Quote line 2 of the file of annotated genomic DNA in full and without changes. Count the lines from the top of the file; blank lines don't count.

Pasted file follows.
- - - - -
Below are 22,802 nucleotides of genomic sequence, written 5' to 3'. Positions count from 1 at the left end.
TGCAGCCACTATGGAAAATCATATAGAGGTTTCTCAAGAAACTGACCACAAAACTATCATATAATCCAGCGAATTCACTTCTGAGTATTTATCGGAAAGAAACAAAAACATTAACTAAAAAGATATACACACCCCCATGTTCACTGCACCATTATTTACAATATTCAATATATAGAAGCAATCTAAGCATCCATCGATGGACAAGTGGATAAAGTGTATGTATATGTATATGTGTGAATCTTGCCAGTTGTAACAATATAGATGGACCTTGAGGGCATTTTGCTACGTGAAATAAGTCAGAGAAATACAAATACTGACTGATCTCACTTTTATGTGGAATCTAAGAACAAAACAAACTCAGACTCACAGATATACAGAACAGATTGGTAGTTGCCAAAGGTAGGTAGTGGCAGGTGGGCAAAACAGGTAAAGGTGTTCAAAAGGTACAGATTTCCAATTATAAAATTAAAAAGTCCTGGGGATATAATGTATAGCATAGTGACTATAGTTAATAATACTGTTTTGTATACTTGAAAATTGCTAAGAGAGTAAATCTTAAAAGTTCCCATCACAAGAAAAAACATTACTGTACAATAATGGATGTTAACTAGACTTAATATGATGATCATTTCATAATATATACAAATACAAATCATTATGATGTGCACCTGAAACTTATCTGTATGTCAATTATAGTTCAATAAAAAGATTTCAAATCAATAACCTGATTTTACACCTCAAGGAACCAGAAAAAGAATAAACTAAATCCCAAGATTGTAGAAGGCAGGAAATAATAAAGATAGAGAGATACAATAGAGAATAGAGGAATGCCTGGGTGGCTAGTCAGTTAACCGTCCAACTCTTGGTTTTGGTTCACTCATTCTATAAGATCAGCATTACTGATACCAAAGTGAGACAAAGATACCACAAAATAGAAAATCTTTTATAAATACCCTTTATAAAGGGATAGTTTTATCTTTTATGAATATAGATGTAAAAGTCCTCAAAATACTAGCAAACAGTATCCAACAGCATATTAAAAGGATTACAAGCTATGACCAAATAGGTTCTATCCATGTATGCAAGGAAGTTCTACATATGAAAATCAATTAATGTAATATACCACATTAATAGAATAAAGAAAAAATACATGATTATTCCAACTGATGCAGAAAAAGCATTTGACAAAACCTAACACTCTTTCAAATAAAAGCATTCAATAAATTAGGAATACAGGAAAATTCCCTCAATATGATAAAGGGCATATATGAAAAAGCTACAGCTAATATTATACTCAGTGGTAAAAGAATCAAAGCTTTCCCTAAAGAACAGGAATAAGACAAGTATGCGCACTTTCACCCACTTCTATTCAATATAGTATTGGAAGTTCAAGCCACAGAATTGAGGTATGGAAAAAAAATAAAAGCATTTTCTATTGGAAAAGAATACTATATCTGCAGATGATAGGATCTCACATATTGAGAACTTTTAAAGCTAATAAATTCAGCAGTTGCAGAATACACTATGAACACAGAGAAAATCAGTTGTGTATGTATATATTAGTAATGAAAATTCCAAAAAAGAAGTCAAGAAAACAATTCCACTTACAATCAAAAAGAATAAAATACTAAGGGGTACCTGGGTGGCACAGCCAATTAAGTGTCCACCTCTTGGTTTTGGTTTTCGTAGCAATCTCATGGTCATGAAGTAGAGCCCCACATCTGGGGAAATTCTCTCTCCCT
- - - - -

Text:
TGCAGCCACTATGGAAAATCATATAGAGGTTTCTCAAGAAACTGACCACAAAACTATCATATAATCCAGCGAATTCACTTCTGAGTATTTATCGGAAAGAAACAAAAACATTAACTAAAAAGATATACACACCCCCATGTTCACTGCACCATTATTTACAATATTCAATATATAGAAGCAATCTAAGCATCCATCGATGGACAAGTGGATAAAGTGTATGTATATGTATATGTGTGAATCTTGCCAGTTGTAACAATATAGATGGACCTTGAGGGCATTTTGCTACGTGAAATAAGTCAGAGAAATACAAATACTGACTGATCTCACTTTTATGTGGAATCTAAGAACAAAACAAACTCAGACTCACAGATATACAGAACAGATTGGTAGTTGCCAAAGGTAGGTAGTGGCAGGTGGGCAAAACAGGTAAAGGTGTTCAAAAGGTACAGATTTCCAATTATAAAATTAAAAAGTCCTGGGGATATAATGTATAGCATAGTGACTATAGTTAATAATACTGTTTTGTATACTTGAAAATTGCTAAGAGAGTAAATCTTAAAAGTTCCCATCACAAGAAAAAACATTACTGTACAATAATGGATGTTAACTAGACTTAATATGATGATCATTTCATAATATATACAAATACAAATCATTATGATGTGCACCTGAAACTTATCTGTATGTCAATTATAGTTCAATAAAAAGATTTCAAATCAATAACCTGATTTTACACCTCAAGGAACCAGAAAAAGAATAAACTAAATCCCAAGATTGTAGAAGGCAGGAAATAATAAAGATAGAGAGATACAATAGAGAATAGAGGAATGCCTGGGTGGCTAGTCAGTTAACCGTCCAACTCTTGGTTTTGGTTCACTCATTCTATAAGATCAGCATTACTGATACCAAAGTGAGACAAAGATACCACAAAATAGAAAATCTTTTATAAATACCCTTTATAAAGGGATAGTTTTATCTTTTATGAATATAGATGTAAAAGTCCTCAAAATACTAGCAAACAGTATCCAACAGCATATTAAAAGGATTACAAGCTATGACCAAATAGGTTCTATCCATGTATGCAAGGAAGTTCTACATATGAAAATCAATTAATGTAATATACCACATTAATAGAATAAAGAAAAAATACATGATTATTCCAACTGATGCAGAAAAAGCATTTGACAAAACCTAACACTCTTTCAAATAAAAGCATTCAATAAATTAGGAATACAGGAAAATTCCCTCAATATGATAAAGGGCATATATGAAAAAGCTACAGCTAATATTATACTCAGTGGTAAAAGAATCAAAGCTTTCCCTAAAGAACAGGAATAAGACAAGTATGCGCACTTTCACCCACTTCTATTCAATATAGTATTGGAAGTTCAAGCCACAGAATTGAGGTATGGAAAAAAAATAAAAGCATTTTCTATTGGAAAAGAATACTATATCTGCAGATGATAGGATCTCACATATTGAGAACTTTTAAAGCTAATAAATTCAGCAGTTGCAGAATACACTATGAACACAGAGAAAATCAGTTGTGTATGTATATATTAGTAATGAAAATTCCAAAAAAGAAGTCAAGAAAACAATTCCACTTACAATCAAAAAGAATAAAATACTAAGGGGTACCTGGGTGGCACAGCCAATTAAGTGTCCACCTCTTGGTTTTGGTTTTCGTAGCAATCTCATGGTCATGAAGTAGAGCCCCACATCTGGGGAAATTCTCTCTCCCT